Old Havana: A Cuban and an American explore a city

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The Old Havana neighbourhood of Cuba's capital city shows its wear.

After decades of a punishing US embargo, the loss of Soviet subsidies and a communist economic system critics say has failed, the city's buildings are in desperate need of a paint job or a new coat of plaster.

Cars are older than the men driving them, and poor families crowd into grand old homes that once housed the city's aristocracy.

But when photographers Chip Cooper and Nestor Marti ventured into its streets, they found a city under change.

After decades of communist rule, the government has slowly loosened its restrictions on private enterprise - and the US has taken steps to ease its economic embargo.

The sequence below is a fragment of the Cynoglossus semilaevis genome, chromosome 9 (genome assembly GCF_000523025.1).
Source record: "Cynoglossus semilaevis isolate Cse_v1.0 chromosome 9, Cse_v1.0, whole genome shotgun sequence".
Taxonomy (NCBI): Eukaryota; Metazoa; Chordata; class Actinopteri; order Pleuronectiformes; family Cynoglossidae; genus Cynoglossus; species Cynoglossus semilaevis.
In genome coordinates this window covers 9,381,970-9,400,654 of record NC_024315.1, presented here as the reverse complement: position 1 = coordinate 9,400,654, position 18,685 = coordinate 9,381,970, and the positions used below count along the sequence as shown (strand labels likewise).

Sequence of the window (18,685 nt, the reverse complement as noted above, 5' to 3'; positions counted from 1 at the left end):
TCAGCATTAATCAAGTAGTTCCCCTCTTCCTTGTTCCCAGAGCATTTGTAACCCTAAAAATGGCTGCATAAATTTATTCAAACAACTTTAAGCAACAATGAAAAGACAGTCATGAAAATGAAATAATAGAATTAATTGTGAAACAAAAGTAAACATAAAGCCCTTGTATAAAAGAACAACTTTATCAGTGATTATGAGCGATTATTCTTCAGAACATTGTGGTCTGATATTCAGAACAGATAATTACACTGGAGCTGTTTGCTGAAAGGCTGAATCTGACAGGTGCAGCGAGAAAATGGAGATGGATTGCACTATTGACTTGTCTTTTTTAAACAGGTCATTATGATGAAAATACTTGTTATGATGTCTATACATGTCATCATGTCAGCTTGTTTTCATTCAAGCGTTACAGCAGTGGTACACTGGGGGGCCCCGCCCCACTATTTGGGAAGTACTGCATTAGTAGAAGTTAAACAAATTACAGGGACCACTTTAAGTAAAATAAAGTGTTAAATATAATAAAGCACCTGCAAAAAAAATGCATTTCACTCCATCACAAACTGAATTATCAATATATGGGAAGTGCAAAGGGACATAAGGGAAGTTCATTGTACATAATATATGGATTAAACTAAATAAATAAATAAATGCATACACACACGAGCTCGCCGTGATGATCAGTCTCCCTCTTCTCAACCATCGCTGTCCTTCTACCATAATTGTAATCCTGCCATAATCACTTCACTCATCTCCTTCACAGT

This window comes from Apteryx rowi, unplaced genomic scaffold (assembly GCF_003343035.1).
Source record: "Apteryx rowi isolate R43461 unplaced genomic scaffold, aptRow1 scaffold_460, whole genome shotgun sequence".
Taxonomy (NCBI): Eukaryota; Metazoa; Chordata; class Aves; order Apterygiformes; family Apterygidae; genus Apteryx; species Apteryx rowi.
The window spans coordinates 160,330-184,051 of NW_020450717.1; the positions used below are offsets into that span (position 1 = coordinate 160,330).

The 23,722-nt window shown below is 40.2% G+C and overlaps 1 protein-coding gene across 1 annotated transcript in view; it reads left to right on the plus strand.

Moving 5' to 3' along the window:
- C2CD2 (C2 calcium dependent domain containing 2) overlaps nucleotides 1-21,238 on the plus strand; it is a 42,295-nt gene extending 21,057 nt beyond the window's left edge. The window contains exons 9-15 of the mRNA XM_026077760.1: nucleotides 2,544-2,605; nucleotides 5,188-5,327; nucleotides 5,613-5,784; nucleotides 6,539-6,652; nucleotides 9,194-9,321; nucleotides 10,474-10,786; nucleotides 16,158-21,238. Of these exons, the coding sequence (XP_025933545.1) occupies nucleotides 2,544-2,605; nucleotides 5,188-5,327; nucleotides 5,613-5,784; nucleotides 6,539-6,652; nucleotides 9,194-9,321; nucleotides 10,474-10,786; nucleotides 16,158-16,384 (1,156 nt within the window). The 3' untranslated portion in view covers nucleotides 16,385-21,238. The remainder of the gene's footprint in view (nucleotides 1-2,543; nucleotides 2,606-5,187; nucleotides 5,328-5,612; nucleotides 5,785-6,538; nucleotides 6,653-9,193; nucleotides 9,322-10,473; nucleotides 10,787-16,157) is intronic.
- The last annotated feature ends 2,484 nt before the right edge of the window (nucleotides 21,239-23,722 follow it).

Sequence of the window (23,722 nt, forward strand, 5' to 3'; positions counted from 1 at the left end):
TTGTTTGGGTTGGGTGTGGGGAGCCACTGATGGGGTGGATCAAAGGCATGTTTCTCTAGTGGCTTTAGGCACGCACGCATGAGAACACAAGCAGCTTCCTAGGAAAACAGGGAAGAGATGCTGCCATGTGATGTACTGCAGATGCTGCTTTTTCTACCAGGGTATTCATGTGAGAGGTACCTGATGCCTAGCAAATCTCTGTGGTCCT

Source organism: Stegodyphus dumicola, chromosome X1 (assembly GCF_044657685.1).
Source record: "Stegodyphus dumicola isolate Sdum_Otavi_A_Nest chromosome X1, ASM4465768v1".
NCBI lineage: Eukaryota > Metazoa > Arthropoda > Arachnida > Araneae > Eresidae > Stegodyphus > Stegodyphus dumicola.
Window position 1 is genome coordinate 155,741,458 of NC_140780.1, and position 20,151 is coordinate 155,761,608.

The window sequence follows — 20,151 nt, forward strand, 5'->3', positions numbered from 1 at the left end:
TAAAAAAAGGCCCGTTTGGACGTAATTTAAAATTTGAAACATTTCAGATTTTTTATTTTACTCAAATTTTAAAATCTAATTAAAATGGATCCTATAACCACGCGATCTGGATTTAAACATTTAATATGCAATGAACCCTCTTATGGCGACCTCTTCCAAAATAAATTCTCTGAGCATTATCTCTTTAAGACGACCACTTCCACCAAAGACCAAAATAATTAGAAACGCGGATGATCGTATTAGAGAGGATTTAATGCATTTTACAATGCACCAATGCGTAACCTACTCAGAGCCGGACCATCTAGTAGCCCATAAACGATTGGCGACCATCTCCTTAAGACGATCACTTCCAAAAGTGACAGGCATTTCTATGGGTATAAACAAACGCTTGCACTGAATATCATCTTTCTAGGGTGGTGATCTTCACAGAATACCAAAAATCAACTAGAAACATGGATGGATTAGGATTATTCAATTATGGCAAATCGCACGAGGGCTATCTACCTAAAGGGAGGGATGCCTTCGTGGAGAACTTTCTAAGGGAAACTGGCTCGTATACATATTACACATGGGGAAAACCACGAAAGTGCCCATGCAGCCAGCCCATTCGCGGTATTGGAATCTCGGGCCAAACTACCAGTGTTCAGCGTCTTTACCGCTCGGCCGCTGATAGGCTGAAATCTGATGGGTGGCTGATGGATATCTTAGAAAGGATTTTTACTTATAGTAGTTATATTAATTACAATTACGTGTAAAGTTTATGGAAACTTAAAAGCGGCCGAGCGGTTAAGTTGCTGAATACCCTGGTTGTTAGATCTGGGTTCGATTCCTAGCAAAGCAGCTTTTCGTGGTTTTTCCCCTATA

Cooper's and Marti's photographs, published in Old Havana: Spirit of the Living City/La Habana Vieja: El Espiritu de la Ciudad Viva, illustrate how the vibrant, vivacious Cuban people have thrived amid the long hardship and adapted first to communism and now to the gradual economic reforms.

Photographs courtesy of Chip Cooper and Nestor Marti/University of Alabama Press; Produced by Daniel Nasaw

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